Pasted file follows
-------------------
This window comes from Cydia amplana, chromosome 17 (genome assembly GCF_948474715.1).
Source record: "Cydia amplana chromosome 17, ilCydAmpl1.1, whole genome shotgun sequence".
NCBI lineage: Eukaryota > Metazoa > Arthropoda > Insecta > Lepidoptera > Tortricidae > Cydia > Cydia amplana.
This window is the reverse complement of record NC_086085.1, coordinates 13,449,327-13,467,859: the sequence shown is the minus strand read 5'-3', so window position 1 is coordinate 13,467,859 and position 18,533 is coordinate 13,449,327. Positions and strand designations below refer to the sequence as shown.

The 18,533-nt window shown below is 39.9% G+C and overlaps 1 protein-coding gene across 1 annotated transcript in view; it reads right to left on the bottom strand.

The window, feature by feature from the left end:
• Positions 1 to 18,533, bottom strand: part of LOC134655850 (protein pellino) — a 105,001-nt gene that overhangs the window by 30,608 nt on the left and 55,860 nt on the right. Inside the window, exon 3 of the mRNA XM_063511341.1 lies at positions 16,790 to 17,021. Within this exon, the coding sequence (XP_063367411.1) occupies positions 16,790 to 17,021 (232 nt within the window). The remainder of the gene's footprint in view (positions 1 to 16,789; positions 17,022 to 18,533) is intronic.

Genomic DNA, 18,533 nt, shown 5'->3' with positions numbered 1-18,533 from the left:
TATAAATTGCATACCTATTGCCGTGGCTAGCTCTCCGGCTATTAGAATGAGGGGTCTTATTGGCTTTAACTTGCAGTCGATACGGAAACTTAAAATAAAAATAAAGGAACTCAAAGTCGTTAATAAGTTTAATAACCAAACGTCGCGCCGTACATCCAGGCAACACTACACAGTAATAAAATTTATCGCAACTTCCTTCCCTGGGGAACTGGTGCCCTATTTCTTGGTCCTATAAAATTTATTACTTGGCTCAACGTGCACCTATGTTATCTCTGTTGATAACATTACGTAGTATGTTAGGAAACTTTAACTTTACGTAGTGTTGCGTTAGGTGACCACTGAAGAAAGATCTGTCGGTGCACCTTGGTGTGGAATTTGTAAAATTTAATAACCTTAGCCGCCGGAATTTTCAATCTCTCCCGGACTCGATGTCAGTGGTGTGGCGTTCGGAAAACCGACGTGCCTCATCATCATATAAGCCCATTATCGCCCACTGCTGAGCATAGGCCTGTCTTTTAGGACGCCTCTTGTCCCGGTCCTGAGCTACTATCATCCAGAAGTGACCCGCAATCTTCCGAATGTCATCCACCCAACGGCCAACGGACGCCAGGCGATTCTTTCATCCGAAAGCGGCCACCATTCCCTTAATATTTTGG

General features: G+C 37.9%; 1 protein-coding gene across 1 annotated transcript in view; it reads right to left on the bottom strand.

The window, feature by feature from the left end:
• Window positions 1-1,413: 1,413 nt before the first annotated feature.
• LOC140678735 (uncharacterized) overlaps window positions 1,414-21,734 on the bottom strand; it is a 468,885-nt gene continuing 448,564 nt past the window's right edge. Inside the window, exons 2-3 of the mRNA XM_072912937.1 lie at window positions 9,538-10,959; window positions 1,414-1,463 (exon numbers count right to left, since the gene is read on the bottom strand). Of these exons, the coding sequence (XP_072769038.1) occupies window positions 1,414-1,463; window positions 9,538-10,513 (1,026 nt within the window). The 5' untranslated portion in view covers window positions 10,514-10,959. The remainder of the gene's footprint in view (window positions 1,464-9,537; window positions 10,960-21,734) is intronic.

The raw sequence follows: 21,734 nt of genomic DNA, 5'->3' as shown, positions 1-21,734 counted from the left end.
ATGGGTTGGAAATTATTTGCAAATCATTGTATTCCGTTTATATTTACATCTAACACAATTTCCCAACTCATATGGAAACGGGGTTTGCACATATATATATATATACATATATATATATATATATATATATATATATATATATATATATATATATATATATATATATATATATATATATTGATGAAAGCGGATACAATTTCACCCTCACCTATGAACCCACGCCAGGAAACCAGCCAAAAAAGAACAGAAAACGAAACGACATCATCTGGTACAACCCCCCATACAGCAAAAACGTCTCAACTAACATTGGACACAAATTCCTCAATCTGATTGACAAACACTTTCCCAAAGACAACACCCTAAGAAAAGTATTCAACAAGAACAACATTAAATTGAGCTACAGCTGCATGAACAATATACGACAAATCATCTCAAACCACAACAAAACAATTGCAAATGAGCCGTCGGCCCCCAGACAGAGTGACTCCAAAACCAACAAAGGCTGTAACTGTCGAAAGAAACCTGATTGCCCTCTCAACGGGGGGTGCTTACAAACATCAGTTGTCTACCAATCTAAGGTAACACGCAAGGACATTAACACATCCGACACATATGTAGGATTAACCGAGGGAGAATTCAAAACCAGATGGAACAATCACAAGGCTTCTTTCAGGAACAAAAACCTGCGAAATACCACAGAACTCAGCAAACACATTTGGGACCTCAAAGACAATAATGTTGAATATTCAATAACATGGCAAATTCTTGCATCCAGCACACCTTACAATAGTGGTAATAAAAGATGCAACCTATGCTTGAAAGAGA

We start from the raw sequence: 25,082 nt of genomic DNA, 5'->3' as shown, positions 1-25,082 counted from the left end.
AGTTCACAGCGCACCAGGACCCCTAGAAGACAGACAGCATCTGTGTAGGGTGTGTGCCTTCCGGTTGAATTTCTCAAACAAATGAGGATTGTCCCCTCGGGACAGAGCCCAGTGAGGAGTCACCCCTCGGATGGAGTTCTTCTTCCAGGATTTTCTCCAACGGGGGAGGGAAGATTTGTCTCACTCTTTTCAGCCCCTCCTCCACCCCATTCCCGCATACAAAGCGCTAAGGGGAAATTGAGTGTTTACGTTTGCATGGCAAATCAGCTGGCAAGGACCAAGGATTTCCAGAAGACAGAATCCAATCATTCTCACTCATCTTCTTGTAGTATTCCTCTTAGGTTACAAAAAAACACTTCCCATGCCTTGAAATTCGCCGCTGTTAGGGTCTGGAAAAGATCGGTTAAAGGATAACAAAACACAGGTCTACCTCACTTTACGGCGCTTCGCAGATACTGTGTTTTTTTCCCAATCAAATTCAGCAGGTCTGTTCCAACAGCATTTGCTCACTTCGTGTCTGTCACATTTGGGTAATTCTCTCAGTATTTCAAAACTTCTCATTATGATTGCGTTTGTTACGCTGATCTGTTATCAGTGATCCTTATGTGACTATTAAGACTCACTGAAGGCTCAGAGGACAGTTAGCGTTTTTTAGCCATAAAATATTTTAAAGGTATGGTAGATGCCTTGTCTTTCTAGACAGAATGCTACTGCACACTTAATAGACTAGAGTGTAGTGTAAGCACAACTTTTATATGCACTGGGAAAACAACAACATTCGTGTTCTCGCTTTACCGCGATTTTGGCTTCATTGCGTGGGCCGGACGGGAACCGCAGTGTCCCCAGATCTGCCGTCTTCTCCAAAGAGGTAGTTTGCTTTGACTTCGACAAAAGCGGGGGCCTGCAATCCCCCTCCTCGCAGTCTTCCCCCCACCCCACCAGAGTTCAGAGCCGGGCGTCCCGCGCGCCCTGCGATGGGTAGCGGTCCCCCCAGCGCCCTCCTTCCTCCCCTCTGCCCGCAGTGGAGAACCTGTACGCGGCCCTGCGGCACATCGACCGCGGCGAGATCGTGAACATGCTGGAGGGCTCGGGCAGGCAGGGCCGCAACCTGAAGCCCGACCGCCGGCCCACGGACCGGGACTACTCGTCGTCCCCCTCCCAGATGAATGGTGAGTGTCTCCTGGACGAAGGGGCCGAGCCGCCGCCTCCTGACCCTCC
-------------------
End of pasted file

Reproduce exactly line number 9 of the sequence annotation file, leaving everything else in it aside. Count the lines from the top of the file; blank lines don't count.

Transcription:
TATAAATTGCATACCTATTGCCGTGGCTAGCTCTCCGGCTATTAGAATGAGGGGTCTTATTGGCTTTAACTTGCAGTCGATACGGAAACTTAAAATAAAAATAAAGGAACTCAAAGTCGTTAATAAGTTTAATAACCAAACGTCGCGCCGTACATCCAGGCAACACTACACAGTAATAAAATTTATCGCAACTTCCTTCCCTGGGGAACTGGTGCCCTATTTCTTGGTCCTATAAAATTTATTACTTGGCTCAACGTGCACCTATGTTATCTCTGTTGATAACATTACGTAGTATGTTAGGAAACTTTAACTTTACGTAGTGTTGCGTTAGGTGACCACTGAAGAAAGATCTGTCGGTGCACCTTGGTGTGGAATTTGTAAAATTTAATAACCTTAGCCGCCGGAATTTTCAATCTCTCCCGGACTCGATGTCAGTGGTGTGGCGTTCGGAAAACCGACGTGCCTCATCATCATATAAGCCCATTATCGCCCACTGCTGAGCATAGGCCTGTCTTTTAGGACGCCTCTTGTCCCGGTCCTGAGCTACTATCATCCAGAAGTGACCCGCAATCTTCCGAATGTCATCCACCCAACGGCCAACGGACGCCAGGCGATTCTTTCATCCGAAAGCGGCCACCATTCCCTTAATATTTTGG